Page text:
Eggplant, Male or Female

Most theories hold that eggplant came from India, mostly because there are still some regions in that country where eggplant grows wild.  The vegetable most likely went from India to the Arab world, and from there to Europe carried by the Crusaders nearly a thousand years ago.

Although it is most widely used now in Italy, it was at first distrusted by Italians.  The Italian name for eggplant, melanzana, came from the Latin melum and insanummeaning “unhealthy apple.” The mistrust was over come during the Renaissance and is now one of the most widely used vegetable in the Mediterranean regions.  Its dense and satisfying texture made it a good substitute for meat, which was unaffordable to most people in the Mediterranean.

Although the most common eggplant sold in America is the large, dark purple teardrop shaped variety, there now exists a greater choice of varieties.  The Japanese eggplant is smaller and more elongated.  A small, white eggplant has been developed that is sometimes used in the Middle East.  There is also a dark orange and small Thai eggplant that is sold mainly in Asian produce markets.

One of the funniest folk tales in Lebanon and Syria is about eggplant, which holds that there is a male eggplant and female eggplant.  On the bottom of the so-called male eggplant, there is a small extension that is bitter to taste.  The female eggplant has a depression on the bottom and more round in shape and, of course, is sweeter to taste.

My father, who is a farmer in Syria, does not accept that theory, claims that an eggplant that is dark burgundy in color, is full of seeds which makes it more bitter in taste.  The blacker the eggplant (or the darker purple) means that it is sweeter.  The easiest way for you, if you do not trust the male-female theory, is to make certain that the skin of the eggplant is smooth, shiny and firm. It should feel heavy when you hold it which means there are fewer seeds.

Eggplant Caviar, Baba Ghanouj

makes 3 cups

2      one pound eggplants

1/2  cup green bell pepper, finely chopped

1/2  cup red bell pepper, finely chopped

1/2 cup finely chopped Italian parsley

1     clove garlic, mashed

2    tablespoons olive oil

salt and pepper to taste

-Pierce the eggplant with a fork in few places.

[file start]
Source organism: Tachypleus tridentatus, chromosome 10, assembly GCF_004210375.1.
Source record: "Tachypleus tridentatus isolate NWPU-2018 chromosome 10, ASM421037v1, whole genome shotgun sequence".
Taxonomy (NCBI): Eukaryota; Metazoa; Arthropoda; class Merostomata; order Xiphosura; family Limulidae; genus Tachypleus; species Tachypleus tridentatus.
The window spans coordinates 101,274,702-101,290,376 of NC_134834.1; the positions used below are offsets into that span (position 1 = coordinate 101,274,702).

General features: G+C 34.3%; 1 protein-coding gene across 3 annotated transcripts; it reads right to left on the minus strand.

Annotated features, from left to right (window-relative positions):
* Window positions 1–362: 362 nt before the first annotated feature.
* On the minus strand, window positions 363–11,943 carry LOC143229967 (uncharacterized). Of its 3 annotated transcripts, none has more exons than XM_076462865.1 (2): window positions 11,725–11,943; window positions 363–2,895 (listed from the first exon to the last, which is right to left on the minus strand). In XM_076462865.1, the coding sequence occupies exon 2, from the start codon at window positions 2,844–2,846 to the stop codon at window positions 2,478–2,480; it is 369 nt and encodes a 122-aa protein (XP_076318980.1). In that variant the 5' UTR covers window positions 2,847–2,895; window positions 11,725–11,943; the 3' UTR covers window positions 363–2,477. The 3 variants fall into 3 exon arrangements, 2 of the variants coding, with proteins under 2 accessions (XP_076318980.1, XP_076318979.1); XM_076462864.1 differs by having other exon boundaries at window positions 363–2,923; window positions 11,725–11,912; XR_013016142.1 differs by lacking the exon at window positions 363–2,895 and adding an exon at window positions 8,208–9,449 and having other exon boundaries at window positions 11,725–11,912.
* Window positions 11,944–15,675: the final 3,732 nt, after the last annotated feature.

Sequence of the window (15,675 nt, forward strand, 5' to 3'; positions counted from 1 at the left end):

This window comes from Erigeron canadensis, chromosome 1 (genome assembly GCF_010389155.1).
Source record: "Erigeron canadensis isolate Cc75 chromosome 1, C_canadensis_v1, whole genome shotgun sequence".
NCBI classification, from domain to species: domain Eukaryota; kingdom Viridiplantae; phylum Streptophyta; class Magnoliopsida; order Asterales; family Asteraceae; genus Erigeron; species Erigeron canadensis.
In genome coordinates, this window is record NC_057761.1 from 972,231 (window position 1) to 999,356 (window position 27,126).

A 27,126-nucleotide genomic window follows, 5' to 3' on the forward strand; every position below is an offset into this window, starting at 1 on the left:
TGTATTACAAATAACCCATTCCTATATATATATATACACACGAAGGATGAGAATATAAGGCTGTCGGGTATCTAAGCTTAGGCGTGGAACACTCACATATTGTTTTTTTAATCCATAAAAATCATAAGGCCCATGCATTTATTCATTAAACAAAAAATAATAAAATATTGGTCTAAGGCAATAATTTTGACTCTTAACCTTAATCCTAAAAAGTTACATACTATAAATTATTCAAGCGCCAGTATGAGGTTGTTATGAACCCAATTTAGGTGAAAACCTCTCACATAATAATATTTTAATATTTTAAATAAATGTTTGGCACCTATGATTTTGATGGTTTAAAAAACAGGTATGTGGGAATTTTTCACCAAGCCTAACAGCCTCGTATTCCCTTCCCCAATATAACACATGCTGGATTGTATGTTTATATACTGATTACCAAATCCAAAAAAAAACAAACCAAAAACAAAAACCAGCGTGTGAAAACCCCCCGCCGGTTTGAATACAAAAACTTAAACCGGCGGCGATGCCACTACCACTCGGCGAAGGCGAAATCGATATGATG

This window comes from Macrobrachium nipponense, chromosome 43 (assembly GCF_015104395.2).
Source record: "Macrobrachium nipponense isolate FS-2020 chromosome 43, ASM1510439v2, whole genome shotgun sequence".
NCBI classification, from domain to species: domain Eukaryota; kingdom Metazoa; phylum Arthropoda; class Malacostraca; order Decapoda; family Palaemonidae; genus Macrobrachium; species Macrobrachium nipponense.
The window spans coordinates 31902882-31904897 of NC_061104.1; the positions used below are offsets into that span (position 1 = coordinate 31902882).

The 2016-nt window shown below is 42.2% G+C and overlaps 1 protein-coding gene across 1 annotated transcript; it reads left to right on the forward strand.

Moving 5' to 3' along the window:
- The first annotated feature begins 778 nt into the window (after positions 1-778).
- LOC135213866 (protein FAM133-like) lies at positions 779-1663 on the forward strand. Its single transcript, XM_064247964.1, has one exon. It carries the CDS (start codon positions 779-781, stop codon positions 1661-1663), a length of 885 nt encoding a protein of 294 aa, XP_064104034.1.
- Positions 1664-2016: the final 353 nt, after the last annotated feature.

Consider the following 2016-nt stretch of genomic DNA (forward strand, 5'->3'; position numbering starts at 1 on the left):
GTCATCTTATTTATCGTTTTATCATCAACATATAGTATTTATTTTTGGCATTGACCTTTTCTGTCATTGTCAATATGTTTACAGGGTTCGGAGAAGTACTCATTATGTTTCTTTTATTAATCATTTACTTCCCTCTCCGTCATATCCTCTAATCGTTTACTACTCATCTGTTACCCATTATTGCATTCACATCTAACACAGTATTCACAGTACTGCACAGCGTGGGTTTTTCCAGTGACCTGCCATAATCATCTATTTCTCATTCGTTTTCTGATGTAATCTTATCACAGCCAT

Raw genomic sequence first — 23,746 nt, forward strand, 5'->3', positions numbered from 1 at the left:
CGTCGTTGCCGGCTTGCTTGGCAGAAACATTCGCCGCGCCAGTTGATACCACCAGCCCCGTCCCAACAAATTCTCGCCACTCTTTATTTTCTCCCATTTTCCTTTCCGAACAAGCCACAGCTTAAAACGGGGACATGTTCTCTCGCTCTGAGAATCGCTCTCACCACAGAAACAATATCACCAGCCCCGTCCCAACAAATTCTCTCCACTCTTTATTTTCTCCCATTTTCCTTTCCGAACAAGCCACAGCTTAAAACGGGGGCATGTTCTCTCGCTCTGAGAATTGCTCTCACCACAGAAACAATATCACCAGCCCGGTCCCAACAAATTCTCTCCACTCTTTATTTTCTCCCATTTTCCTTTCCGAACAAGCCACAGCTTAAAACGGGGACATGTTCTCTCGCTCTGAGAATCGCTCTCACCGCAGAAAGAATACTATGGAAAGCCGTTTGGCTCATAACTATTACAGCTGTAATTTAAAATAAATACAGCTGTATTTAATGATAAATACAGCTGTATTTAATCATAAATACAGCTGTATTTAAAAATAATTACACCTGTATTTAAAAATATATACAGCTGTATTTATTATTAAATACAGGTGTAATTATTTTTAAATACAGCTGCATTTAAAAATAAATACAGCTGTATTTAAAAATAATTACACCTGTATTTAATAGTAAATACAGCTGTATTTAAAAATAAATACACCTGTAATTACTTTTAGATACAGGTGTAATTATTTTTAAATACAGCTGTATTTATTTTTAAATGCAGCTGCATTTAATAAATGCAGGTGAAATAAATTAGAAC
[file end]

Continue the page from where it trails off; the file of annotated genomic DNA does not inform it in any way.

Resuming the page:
-To get the best smoked flavor, place on a charcoal grill, turning so tha all sides are charred.  Grill eggplant unti the skin begins to blister and the pulp is soft.  Remove from the heat, cool and peel the skin.  Discard the skin and mash the pulp.

-Mix all ingredients and refrigerate couple hours before serving.

-The spread is usually served in a shallow dish with pita chips.


  1. Brigitte Connolly says

    I ate an eggplant dish at the restauant some time ago that was so heavenly. It was on the buffet on a Friday I think. I am from Iowa and would love to eat there again some time soon! What would the dish have been? It was very creamy, an entree, not condiment or spread. I dont think it was mousakka although it may have been a better version than I have tasted before. Brigitte

  2. sanaacooks says

    Hello Brigitte: I am glad you have enjoyed the meal at the restaurant. On Friday night I make several eggplant dishes, one of them is eggplant mousakka. I also make eggplant Monazalat and this one has tahini sauce on top and sprinkled with toasted pine nuts. The third eggplant dish on Friday night is eggplant Fatat which has yogurt sauce and sprinkled with fresh cilantro. It sound more like you were on the night that I made eggplant mousakka. I saute the onions, add the sliced roasted red bell pepper and then add diced tomato and seasoning. I boil for 5 minutes. In a tray I pour half of this sauce in a baking dish, place broiled eggplant slices and top with the rest of the tomato sauce. I cover this dish with foil and bake in a 395 degree F. oven for 45 minutes.

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